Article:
Last year, the documentary General Magic recounted how what was once the most hyped startup in the world tried to build the smartphone of the 2010s in the 1990s. With funding from Apple and partnerships with AT&T, Sony and Panasonic, General Magic (the company) attracted an all-star team of talented staffers who called themselves "Magicians." Founders Bill Atkinson and Andy Hertzfeld were already famous for their work on the Macintosh, But General Magic alumni would go on to create the likes of HyperCard (Atkinson), WebTV (Steve Perlman, Phil Goldman, and Bruce Leak), OnLive (Perlman), the iPod and Nest thermostat (Tony Fadell), and the Sidekick and Android (Andy Rubin). Product design lead Megan Smith would go on to senior positions at Google, lead early LGBTQ website PlanetOut, and then serve as the U.S.'s third Chief Technology Officer.
The company's vision of a portable device that could access a range of communication and transactional services was fundamentally correct, but it would take decades for all the pieces to come together and others would reap the benefits. Its first device, Sony's Magic Link, sold fewer than 3,000 units at launch to almost exclusively employee friends and family and company partners, according to Michael Stern, the company's former counsel and a producer of the film. An hour into the movie, he recalls "looking at the list of the names of the buyers and [recognizing] all of them."
Jump ahead to the present day and we are at the forefront of another computing revolution. As General Magic tried to move computing from PCs to handhelds, Magic Leap has tried to move it from handhelds to wearables. At AT&T's Shape event last summer, Magic Leap CEO Rony Abovitz described a compelling future of smart cities that products like those from Magic Leap would enable, but conceded that this would require smaller, lighter, less expensive headsets that were in development.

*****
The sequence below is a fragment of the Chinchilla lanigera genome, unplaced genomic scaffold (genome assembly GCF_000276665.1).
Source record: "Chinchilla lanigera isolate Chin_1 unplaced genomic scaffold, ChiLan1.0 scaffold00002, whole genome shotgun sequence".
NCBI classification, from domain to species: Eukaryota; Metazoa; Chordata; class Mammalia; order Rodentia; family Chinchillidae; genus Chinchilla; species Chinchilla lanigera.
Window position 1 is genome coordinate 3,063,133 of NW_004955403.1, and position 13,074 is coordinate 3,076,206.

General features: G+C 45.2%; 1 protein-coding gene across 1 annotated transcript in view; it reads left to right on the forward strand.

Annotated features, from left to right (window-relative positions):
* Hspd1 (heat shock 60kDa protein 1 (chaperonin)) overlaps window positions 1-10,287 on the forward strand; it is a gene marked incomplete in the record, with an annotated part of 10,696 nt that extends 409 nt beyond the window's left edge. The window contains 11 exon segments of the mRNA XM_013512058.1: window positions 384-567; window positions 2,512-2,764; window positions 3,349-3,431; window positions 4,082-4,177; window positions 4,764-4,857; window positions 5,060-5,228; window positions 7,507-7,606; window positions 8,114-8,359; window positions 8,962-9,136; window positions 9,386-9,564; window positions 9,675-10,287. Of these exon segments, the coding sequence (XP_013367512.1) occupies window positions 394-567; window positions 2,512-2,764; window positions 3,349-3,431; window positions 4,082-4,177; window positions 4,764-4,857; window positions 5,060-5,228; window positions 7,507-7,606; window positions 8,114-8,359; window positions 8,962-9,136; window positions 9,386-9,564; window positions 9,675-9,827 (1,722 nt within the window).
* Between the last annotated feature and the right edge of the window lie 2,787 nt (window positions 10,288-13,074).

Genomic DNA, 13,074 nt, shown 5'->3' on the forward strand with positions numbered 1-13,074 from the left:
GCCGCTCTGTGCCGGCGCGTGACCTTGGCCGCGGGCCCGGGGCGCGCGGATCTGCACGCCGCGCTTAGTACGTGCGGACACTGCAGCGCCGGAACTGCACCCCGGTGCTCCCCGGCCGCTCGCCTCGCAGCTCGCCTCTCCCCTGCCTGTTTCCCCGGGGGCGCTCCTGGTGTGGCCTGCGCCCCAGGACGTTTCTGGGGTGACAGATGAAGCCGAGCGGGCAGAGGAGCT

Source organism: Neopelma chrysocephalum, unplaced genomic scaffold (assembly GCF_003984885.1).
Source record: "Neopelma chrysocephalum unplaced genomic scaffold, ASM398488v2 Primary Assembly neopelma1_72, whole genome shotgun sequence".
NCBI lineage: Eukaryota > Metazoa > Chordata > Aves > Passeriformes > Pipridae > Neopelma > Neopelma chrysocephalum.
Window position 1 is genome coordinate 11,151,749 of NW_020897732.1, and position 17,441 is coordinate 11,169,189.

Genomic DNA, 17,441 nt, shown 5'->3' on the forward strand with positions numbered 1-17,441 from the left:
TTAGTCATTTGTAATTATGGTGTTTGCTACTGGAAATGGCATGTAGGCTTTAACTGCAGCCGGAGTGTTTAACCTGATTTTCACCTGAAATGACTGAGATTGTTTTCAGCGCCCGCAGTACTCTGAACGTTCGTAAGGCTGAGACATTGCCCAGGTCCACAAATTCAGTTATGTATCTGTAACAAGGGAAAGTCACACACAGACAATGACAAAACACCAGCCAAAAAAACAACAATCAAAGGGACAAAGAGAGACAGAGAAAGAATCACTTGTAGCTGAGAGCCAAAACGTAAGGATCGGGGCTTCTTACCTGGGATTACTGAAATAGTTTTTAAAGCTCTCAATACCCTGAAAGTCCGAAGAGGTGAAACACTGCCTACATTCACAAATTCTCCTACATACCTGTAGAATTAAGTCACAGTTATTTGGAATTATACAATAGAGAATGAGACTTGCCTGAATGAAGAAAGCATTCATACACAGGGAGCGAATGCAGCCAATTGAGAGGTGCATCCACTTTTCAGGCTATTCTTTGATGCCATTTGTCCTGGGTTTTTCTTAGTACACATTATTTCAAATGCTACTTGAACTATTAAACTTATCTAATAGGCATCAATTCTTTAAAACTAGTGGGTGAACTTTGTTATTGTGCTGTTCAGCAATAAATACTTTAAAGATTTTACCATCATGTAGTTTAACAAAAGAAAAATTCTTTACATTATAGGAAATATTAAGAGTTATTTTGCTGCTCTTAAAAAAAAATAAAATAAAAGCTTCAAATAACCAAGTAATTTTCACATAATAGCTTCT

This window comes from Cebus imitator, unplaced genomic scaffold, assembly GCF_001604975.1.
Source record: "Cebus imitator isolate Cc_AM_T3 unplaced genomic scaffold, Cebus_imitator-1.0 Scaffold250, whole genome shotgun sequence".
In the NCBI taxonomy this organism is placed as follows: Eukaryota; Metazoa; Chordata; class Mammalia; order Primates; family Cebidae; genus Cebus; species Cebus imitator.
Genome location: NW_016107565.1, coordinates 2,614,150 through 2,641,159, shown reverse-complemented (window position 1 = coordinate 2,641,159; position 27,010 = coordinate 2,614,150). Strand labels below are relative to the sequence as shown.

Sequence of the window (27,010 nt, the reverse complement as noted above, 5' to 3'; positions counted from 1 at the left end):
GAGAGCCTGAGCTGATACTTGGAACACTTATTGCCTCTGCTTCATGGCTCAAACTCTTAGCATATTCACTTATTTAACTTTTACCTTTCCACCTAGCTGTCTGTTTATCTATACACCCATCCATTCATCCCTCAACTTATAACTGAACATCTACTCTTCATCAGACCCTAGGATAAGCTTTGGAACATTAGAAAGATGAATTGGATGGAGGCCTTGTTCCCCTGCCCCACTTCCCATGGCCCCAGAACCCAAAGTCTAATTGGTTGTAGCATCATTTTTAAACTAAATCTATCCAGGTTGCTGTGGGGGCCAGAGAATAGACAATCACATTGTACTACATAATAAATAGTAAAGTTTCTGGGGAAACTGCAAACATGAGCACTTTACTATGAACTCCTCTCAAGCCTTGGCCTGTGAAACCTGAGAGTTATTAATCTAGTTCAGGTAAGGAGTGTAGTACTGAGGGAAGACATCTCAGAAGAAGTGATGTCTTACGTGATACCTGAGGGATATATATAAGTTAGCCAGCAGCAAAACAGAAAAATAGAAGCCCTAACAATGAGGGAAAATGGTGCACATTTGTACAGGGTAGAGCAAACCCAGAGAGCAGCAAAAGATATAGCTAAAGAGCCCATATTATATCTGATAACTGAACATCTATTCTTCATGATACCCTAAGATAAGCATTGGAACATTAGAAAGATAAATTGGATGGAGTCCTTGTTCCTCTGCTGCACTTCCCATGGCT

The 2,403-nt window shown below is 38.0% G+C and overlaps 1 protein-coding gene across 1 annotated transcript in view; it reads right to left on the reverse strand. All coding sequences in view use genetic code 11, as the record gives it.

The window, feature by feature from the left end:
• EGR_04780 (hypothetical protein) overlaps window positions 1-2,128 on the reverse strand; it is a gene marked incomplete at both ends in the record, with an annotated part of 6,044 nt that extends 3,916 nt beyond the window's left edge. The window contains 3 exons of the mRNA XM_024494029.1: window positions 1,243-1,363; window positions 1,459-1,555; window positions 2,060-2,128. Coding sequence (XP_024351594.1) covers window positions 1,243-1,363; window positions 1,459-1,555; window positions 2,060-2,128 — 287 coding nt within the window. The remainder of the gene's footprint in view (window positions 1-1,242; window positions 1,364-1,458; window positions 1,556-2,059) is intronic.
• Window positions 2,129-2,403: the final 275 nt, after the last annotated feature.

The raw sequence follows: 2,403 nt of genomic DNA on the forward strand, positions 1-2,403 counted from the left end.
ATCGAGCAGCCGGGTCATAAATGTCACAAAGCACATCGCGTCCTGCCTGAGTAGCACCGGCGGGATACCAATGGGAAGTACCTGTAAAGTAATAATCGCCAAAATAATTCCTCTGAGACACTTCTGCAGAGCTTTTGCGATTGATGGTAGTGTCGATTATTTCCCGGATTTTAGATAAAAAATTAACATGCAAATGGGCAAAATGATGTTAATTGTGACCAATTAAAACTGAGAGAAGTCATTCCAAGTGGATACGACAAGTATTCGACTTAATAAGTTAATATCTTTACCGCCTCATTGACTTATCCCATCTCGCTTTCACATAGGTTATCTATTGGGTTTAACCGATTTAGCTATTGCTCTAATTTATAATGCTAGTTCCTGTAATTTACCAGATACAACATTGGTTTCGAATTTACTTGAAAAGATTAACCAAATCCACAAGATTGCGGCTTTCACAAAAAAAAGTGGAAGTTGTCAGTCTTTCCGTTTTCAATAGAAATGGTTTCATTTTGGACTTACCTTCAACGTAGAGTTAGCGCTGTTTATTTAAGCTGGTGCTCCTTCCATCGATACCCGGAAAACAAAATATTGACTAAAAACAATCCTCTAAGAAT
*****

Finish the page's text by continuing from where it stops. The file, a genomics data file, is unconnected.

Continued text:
But his company may not deliver that revolution. Like General Magic, Magic Leap had audacious goals and took a holistic approach to its platform. Like General Magic with Apple, Magic Leap received financing from a dominant incumbent (Google) as well as AT&T. And like General Magic, Magic Leap's first devices were more expensive and more conspicuous than what's needed to achieve mainstream acceptance. Last year, one report estimated that Magic Leap had sold a tiny fraction of its projected headsets over the course of six months.
To avoid General Magic's fate, Magic Leap will need to shift its reality. On one hand, the COVID-19 pandemic has demonstrated the greater value of being able to interact with people and objects remotely as with technology from Spatial. Many technologies take off as economies emerge from recession, e.g., the iPhone. On the other hand, it is difficult for a small vendor to make headway while companies are carefully watching their bottom lines. This month, Magic Leap announced a major layoff round and said it will shift its focus to the enterprise; General Magic also did so in 2002, spinning off its handheld business into a company called DataRover while the agent technology morphed into a service called Portico. There was even a version of the company's Magic Cap software for Windows. But all faded.
When it comes to shifting an industry toward a new computing paradigm, dreams and devices that are too big and expensive can lead to a show-stopping vanishing act.
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